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#178951 06/17/08 05:14 PM
Joined: May 2007
Posts: 55
U
Up2code Offline OP
Member
Hope everyones having great summer! It seems to fly by. My question is how to properly install a UFER ground, aka foundation ground. General contractor pouring foundation on this house says he's never heard of it. We've decided where service(200A single phase) is going on building, but I've never actually installed one. Any info would be appreciated. Thanks!

Joined: Mar 2004
Posts: 947
T
twh Offline
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Google "ufer ground" with the quotes. There is conflicting information about how it should be done. Such as tied or welded re-bar and about installing bare ground wires in concrete. You might still need the normal ground.

Joined: Aug 2007
Posts: 853
L
Member
Really quite simple. Just run the re-bar from the footings (not foundation) up and out next to the panel (it can go in the foundation walls)(non coated re-bar). Bond that to the panel, done.
That's the simple version... no that's the only version.

The re-bar is now your ground. Anything after that is "supplimental" or bonding.

Last edited by leland; 06/17/08 10:32 PM.
Joined: Dec 2000
Posts: 4,288
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It's called a concrete encased electrode, and lives at 250.52 (A)(3) in the 2005 NEC.

Quote
That's the simple version... no that's the only version


Well, it's not really the only acceptable version.
____________________________________________________________

......"or consisting of at least 6.0 m (20 ft) of bare copper conductor not smaller than 4 AWG."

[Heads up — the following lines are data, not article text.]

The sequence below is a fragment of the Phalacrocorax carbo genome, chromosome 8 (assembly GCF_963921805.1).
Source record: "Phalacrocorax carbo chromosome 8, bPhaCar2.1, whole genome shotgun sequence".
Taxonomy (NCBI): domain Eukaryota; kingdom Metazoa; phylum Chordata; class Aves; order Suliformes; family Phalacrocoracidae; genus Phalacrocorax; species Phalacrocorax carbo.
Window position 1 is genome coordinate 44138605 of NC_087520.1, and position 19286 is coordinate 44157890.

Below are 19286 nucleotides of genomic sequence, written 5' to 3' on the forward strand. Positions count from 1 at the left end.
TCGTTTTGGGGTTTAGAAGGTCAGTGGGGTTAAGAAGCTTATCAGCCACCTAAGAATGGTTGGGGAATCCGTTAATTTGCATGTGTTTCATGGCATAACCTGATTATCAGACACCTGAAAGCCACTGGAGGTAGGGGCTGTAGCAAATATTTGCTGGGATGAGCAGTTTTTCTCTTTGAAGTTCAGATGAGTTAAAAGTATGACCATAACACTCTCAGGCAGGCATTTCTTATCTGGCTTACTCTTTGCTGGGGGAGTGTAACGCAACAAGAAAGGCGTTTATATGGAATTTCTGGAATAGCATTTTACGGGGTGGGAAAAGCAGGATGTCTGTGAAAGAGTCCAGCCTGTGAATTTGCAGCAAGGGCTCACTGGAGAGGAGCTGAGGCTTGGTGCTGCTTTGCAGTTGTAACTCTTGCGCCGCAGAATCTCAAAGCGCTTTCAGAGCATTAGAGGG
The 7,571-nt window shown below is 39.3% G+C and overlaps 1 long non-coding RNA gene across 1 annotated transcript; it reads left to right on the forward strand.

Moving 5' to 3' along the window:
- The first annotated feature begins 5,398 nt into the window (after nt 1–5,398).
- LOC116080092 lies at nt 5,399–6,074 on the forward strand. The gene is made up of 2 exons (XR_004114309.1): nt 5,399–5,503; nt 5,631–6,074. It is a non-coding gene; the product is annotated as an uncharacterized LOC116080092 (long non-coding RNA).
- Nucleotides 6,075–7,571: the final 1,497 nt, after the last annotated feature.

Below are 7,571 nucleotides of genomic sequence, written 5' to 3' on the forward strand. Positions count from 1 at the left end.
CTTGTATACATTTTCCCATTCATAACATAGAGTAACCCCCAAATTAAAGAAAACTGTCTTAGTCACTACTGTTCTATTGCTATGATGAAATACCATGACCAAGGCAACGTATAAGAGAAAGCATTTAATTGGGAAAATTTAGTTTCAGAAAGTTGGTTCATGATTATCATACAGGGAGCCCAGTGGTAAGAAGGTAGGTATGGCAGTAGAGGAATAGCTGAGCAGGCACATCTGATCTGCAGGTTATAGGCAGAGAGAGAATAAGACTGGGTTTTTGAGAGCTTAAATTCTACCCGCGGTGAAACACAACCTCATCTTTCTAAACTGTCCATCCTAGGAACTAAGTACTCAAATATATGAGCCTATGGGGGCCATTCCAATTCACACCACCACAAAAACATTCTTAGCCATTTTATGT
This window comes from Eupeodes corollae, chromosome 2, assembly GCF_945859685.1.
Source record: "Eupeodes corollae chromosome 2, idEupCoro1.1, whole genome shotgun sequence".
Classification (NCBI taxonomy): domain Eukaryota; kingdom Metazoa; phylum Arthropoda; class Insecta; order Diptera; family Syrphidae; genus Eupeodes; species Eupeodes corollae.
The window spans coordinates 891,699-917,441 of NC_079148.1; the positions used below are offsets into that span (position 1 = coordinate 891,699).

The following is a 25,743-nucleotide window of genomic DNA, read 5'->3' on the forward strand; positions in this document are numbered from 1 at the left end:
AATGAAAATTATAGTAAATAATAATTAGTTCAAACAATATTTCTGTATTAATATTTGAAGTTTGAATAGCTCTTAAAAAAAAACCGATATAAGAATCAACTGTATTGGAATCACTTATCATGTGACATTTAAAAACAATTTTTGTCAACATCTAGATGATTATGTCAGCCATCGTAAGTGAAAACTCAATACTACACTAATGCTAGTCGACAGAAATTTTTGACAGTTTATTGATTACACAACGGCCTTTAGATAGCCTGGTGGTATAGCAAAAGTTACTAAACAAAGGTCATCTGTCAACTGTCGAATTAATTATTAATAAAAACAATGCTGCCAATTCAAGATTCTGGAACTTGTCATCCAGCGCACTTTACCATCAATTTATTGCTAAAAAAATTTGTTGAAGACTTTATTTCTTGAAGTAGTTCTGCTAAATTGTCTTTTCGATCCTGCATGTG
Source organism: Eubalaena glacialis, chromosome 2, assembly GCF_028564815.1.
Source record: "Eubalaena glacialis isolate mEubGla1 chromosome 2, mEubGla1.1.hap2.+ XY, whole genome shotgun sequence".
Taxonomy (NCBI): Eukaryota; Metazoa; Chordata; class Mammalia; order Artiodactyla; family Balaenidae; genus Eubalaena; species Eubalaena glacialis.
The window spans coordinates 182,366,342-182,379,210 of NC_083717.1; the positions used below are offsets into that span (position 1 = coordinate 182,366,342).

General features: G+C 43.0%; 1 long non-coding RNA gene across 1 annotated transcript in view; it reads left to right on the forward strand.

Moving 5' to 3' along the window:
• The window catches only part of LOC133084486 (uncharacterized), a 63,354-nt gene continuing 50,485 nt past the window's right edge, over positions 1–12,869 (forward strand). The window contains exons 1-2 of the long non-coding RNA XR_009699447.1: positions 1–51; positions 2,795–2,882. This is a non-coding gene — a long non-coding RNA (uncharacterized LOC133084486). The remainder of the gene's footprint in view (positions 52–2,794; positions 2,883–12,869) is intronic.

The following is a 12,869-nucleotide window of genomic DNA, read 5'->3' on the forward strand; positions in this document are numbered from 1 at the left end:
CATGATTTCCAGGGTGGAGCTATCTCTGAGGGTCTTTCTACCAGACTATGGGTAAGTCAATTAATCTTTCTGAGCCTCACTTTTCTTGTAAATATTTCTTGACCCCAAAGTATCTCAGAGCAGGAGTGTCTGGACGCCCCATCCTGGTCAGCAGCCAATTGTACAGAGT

From the period 1942-1960, H.G. Ufer tested 24 buildings in Arizona every 2 weeks for resistance values. The installations consisted of 1/2" steel reinforcing bars encased in the bottom of the footings. As a result of these tests, Ufer recommended that a #4 or larger copper conductor be encased in the bottom of the footings, and further testing be performed. The results of the further testing impressed the members of CMP-5, and the concrete encased electrode was accepted.

The term "Ufer Ground" truly only applies to this copper electrode, but has generally been used for any concrete encased electrode.




Joined: Jul 2004
Posts: 9,672
Likes: 7
G
Member
Make sure your AHJ accepts the turned up rebar method (a piece of rebar above the concrete that is lapped and tied to the steel in the bottom of the footing).
The method that is more universally accepted is a piece of #4 copper tied to the Rebar with a listed clamp and brought all the way to the panel. You always have the fear that this will be broken or stolen between the footer pour and the electrical final though.
In my area of Florida they go with the turned up rebar method and that rebar is in a block cell with a mud ring and cover to keep it accessible.

http://esteroriverheights.com/electrical/ufer.jpg


Greg Fretwell

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